West Coast Editor

BioSeek Inc.'s addition of Amylin Pharmaceuticals Inc. to the partner list puts $10 million into the coffers for its own program, as the firm carries out research with Amylin on the potential of peptides against inflammatory disease.

For BioSeek, the investment represents a fair bit of cash, considering the firm has raised $19 million total since its inception in 2000, said Peter Staple, CEO of the Burlingame, Calif.-based firm. BioSeek will apply its BioMAP screening system to Amylin's polypeptide hormone library, called Phormol.

"This screening deal gives us the right to pick the top two [peptides] that we're interested in, and we get to take those forward," Staple said, while metabolics-focused Amylin gets data on the rest. Milestone payments would be due Amylin, along with royalties on any products resulting. The pact builds on an agreement first made in 2006, and gives BioSeek access to Amylin's chemistry expertise.

BioSeek's BioMAP is made of a series of human primary cell-based assay systems to characterize existing lead compounds and identify new ones. If Amylin develops or licenses an additional limited set of peptides for the uses specified in the arrangement, BioSeek could get royalties as well.

Other BioSeek partners include London-based GlaxoSmithKline plc and Inflazyme Pharmaceuticals Ltd., of Vancouver, British Columbia. The latter signed last June to have BioSeek profile the mechanisms of action of Inflazyme's leukocyte selective anti-inflammatory drugs (LSAIDs) for respiratory illness.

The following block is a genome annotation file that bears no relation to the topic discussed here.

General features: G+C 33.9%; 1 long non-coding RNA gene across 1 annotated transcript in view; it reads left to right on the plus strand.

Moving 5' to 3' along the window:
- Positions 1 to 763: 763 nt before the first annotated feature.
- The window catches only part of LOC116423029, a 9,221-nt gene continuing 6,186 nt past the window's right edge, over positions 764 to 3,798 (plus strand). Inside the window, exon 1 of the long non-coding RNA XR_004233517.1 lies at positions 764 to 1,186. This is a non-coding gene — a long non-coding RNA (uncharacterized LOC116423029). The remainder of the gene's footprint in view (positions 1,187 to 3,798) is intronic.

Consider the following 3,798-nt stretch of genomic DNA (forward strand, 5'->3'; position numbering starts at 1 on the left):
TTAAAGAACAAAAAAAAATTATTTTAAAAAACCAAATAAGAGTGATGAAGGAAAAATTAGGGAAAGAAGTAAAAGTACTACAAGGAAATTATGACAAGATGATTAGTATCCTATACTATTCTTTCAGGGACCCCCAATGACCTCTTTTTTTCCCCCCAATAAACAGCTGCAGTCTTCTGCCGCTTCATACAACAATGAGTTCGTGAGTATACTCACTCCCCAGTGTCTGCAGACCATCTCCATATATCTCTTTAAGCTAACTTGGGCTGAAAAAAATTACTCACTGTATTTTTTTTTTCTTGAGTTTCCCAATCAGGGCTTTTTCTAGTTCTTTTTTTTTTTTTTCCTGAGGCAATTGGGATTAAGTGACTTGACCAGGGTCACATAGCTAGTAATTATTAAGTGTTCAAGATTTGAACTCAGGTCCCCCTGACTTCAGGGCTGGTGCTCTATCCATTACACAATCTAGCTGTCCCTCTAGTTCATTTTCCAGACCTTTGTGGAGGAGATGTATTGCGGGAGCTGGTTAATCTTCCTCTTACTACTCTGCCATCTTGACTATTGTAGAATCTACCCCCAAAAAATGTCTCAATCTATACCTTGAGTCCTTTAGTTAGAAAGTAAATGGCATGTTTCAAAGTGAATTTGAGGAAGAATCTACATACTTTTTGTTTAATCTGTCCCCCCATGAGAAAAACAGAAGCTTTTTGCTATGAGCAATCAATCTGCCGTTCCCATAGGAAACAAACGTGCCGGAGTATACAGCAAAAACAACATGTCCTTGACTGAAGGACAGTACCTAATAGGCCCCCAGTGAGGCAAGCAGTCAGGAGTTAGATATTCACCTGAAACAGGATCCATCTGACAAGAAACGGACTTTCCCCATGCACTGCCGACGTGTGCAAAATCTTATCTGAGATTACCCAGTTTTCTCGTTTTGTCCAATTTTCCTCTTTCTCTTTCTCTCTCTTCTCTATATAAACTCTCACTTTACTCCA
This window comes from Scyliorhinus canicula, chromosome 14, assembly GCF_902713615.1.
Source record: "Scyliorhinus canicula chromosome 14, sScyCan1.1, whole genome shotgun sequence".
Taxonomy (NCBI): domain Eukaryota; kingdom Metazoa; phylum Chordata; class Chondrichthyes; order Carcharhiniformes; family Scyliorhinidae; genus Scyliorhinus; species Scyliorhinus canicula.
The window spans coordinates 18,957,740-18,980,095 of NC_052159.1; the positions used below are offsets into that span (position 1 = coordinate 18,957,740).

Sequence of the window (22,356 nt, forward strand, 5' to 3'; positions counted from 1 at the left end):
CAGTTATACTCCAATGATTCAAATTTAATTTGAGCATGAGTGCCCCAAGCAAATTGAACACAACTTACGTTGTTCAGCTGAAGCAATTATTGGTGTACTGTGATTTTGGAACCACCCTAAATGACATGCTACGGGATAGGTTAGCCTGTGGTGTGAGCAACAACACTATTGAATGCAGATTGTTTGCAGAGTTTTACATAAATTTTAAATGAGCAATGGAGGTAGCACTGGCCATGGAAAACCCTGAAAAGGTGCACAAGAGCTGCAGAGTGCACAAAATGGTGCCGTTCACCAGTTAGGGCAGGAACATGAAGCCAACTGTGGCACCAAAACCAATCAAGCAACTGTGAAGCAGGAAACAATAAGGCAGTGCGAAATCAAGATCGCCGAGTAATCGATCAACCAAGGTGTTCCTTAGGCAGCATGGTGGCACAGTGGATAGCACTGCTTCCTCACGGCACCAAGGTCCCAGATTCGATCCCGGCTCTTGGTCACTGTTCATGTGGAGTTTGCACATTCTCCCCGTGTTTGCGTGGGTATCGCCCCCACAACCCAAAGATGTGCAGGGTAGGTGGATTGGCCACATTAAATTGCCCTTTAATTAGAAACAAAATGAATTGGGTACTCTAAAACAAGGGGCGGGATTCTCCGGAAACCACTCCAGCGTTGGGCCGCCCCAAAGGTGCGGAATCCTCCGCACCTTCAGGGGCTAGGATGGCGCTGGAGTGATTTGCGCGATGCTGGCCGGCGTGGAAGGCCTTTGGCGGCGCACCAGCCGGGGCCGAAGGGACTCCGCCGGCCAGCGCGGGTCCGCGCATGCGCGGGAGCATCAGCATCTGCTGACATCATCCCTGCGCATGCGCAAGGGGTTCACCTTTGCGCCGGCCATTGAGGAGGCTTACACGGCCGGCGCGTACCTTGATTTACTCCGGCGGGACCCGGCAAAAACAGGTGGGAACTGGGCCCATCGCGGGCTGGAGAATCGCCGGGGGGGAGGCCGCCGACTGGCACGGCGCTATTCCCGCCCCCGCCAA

Inflazyme's recent Phase IIb fizzle of IPL512,602, an LSAID for asthma, was blamed on a surprisingly large placebo response. Clinical failure is what BioMAP screening aims to help partners avoid, but Staple declined to say whether the work for Inflazyme involved IPL512,062.

"I can't really comment on the results," he said, and pointed to the possibility that Inflazyme "may want to come back for more" work.

BioSeek has done between 25 and 30 collaborative deals, Staple said. "With many partners, we've done follow-up programs, and we're working on extended collaborations with a number of companies," he said.

Other BioSeek partners include Boston Scientific Corp., of Natick, Mass., and Berkeley, Calif.-based Dynavax Technologies Corp. For Dynavax, BioSeek used BioMAP on a family of TNF-alpha inhibitors, known as thiazolopyrimidines, on which Dynavax is conducting research for chronic inflammatory diseases.

Alice Bahner, director of investor relations for San Diego-based Amylin, acknowledged that the agreement with BioSeek is "a different direction" for the firm, but officials have "talked about the possibility of our peptide library being used in different disorders," and the collaboration echoes a deal made earlier this year with PsychoGenics Inc., of Tarrytown, N.Y. With PsychoGenics, Amylin has formed a new company, called Psylin Neurosciences Inc, which will mine Phormol for potential compounds to treat central nervous system disorders. (See BioWorld Today, Jan. 31, 2007.)

"We've been working on Phormol for quite some time, but we've just recently begun exploring the potential," Bahner said. Amylin developed and sells the injectables Symlin (pramlintide) and Byetta (exenatide) for diabetes. Byetta brought in $147 million in the first quarter, and Symlin added $15.5 million to revenues for the period.

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